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Black Rainbow: How Words Healed Me - My Journey Through Depression Hardcover – 24 Apr 2014

4.8 out of 5 stars 151 customer reviews

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Product details

  • Hardcover: 359 pages
  • Publisher: Yellow Kite Books; 1st edition (24 April 2014)
  • Language: English
  • ISBN-10: 1444789996
  • ISBN-13: 978-1444789997
  • Product Dimensions: 12.7 x 3.6 x 21.6 cm
  • Average Customer Review: 4.8 out of 5 stars  See all reviews (151 customer reviews)
  • Amazon Bestsellers Rank: 204,490 in Books (See Top 100 in Books)
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Product description

Review

This book is written straight from the heart of darkness. Amazing (Ruby Wax, author of Sane New World)

Rachel Kelly has written with bracing honesty and considerable courage about her own struggles with depression. She tells of both her own travails and the solutions to them, and her book will be immensely helpful to others in like circumstances (Andrew Solomon, author of Far From the Tree and The Noonday Demon)

A poignant and powerful description of one woman's journey through the abyss of depression, how she found solace in poetry and the inner strength to recover. This book offers hope and inspiration to anyone whose lives have been touched by mental illness (Marjorie Wallace CBE, Founder, SANE)

A revelatory read and alchemical tale of persona transformation: Kelly turns the lead of depression into the gold of emotional health. Art, in this case poetry, is movingly shown to be a royal route away from depression (Oliver James, psychologist and author of They F*** You Up)

I am utterly riveted by this book. It is completely compelling. (Isla Blair)

Outstanding ... I have never read anything so suitable for us to recommend to patients (Dr Martin Scurr)

harrowing but hopeful memoir of resistance and recovery (The Times)

Anyone touched by depression will take courage from Kelly's account; anyone else will gain a new and profoundly sympathetic understanding of the severity and arbitrariness of the disease. (The Times Magazine)

This is a moving addition to the body of depression literature, written with compassion and insight (The Observer)

a compelling and brutally honest account (Telegraph)

Kelly writes with honesty, lucidity and directness (Spectator)

The memoir has the gripping immediacy of a novel and taught me much about depression that perhaps I should have known, but didn't. Its advice on diet, exercise, supplements and getting help will be invaluable for anyone who finds themselves barked at by the black dog. (Bel Mooney Daily Mail)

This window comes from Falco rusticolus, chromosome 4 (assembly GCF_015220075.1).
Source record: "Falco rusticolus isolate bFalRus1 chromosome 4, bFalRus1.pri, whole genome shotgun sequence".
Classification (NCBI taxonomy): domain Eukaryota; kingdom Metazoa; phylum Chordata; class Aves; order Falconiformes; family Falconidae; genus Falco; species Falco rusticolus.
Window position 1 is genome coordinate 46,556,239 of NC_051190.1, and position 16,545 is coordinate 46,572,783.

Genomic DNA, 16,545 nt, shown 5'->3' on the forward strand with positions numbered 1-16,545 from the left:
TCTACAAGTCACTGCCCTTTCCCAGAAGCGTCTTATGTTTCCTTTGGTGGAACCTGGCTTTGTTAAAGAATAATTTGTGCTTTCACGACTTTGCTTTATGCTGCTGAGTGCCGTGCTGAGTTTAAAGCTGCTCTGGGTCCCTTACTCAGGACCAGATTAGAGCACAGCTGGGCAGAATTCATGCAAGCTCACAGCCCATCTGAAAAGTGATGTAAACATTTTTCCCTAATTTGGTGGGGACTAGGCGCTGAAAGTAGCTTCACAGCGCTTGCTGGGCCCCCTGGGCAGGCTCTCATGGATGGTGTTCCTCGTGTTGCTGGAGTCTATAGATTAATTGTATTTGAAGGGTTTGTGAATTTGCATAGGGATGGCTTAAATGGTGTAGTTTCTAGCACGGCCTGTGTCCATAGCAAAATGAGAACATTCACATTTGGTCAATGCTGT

It's a book we should all read, especially women, and especially those of us who have, like me, had their own struggles with what Winston Churchill (another sufferer) called the Black Dog ... Women, especially those with new babies, exhausted from pregnancy, sleepless nights and the sheer shock of motherhood, are often consumed with fear bordering on terror. That's what depression is, and if it applies to you or your daughter, take heart. Help is available. And it will help to read Rachel Kelly's Black Rainbow (Judy Finnigan Daily Express)

Book Description

How words healed me - my journey through depression

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4.8 out of 5 stars
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Top Customer Reviews

By Nicola on 28 April 2017
Format: Paperback Verified Purchase
Heard much about this book so decided to read it for myself. Really good narrative of a women's slide into depression and how she managed to get her life back on track. I am pleased with my purchase and would buy again.
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Format: Hardcover
This book is not 'just' a book about clinical depression, although the suffering Rachel Kelly experienced as a result of two bouts spanning 16 years is eloquently and heartbreakingly retold as if it were yesterday. What makes this book unique is Kelly's ability to show how societal pressures to be a high achiever - at work and at home - and to be a good mother (particularly to be a good mother), combined with her striving character, in the end made it impossible for her to carry on. She went from wanting to be good at everything to not managing to get up in the morning, crippled by pain and driven almost mad by despair.